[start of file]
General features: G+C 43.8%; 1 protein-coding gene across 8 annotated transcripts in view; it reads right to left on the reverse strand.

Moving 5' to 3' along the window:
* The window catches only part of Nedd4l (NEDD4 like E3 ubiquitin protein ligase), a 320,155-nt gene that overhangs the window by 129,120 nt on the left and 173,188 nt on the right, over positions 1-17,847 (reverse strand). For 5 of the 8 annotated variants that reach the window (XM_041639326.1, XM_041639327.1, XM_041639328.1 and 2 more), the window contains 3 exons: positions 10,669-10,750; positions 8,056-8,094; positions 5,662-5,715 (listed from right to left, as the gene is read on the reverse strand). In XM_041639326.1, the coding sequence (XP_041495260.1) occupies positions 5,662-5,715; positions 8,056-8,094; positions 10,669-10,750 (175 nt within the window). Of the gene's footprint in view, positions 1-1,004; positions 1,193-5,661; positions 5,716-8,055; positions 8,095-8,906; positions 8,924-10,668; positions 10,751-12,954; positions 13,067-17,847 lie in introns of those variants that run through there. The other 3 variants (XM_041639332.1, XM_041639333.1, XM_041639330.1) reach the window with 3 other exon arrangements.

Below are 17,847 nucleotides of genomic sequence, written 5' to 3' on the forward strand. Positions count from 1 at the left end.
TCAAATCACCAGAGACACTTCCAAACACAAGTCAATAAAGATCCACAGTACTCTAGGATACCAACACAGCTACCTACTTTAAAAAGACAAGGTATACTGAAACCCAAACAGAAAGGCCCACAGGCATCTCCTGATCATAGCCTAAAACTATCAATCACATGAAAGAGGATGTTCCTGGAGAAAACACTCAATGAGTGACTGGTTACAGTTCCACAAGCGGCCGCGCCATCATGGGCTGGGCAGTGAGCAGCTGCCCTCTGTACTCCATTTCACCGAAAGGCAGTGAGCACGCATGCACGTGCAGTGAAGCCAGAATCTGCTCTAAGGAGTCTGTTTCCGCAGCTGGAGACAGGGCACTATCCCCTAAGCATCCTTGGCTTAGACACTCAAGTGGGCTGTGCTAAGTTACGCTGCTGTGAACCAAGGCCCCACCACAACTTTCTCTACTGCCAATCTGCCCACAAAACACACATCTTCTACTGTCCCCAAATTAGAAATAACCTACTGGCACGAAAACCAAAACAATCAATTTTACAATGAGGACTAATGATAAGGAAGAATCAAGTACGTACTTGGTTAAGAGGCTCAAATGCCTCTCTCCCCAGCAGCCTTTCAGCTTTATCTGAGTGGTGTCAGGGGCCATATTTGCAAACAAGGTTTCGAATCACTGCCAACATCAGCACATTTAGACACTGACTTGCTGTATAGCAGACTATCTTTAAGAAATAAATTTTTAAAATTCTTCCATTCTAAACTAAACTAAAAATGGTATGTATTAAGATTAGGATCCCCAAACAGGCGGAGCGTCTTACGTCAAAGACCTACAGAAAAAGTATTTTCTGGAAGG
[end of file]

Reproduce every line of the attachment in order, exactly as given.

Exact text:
General features: G+C 43.8%; 1 protein-coding gene across 8 annotated transcripts in view; it reads right to left on the reverse strand.

Moving 5' to 3' along the window:
* The window catches only part of Nedd4l (NEDD4 like E3 ubiquitin protein ligase), a 320,155-nt gene that overhangs the window by 129,120 nt on the left and 173,188 nt on the right, over positions 1-17,847 (reverse strand). For 5 of the 8 annotated variants that reach the window (XM_041639326.1, XM_041639327.1, XM_041639328.1 and 2 more), the window contains 3 exons: positions 10,669-10,750; positions 8,056-8,094; positions 5,662-5,715 (listed from right to left, as the gene is read on the reverse strand). In XM_041639326.1, the coding sequence (XP_041495260.1) occupies positions 5,662-5,715; positions 8,056-8,094; positions 10,669-10,750 (175 nt within the window). Of the gene's footprint in view, positions 1-1,004; positions 1,193-5,661; positions 5,716-8,055; positions 8,095-8,906; positions 8,924-10,668; positions 10,751-12,954; positions 13,067-17,847 lie in introns of those variants that run through there. The other 3 variants (XM_041639332.1, XM_041639333.1, XM_041639330.1) reach the window with 3 other exon arrangements.

Below are 17,847 nucleotides of genomic sequence, written 5' to 3' on the forward strand. Positions count from 1 at the left end.
TCAAATCACCAGAGACACTTCCAAACACAAGTCAATAAAGATCCACAGTACTCTAGGATACCAACACAGCTACCTACTTTAAAAAGACAAGGTATACTGAAACCCAAACAGAAAGGCCCACAGGCATCTCCTGATCATAGCCTAAAACTATCAATCACATGAAAGAGGATGTTCCTGGAGAAAACACTCAATGAGTGACTGGTTACAGTTCCACAAGCGGCCGCGCCATCATGGGCTGGGCAGTGAGCAGCTGCCCTCTGTACTCCATTTCACCGAAAGGCAGTGAGCACGCATGCACGTGCAGTGAAGCCAGAATCTGCTCTAAGGAGTCTGTTTCCGCAGCTGGAGACAGGGCACTATCCCCTAAGCATCCTTGGCTTAGACACTCAAGTGGGCTGTGCTAAGTTACGCTGCTGTGAACCAAGGCCCCACCACAACTTTCTCTACTGCCAATCTGCCCACAAAACACACATCTTCTACTGTCCCCAAATTAGAAATAACCTACTGGCACGAAAACCAAAACAATCAATTTTACAATGAGGACTAATGATAAGGAAGAATCAAGTACGTACTTGGTTAAGAGGCTCAAATGCCTCTCTCCCCAGCAGCCTTTCAGCTTTATCTGAGTGGTGTCAGGGGCCATATTTGCAAACAAGGTTTCGAATCACTGCCAACATCAGCACATTTAGACACTGACTTGCTGTATAGCAGACTATCTTTAAGAAATAAATTTTTAAAATTCTTCCATTCTAAACTAAACTAAAAATGGTATGTATTAAGATTAGGATCCCCAAACAGGCGGAGCGTCTTACGTCAAAGACCTACAGAAAAAGTATTTTCTGGAAGG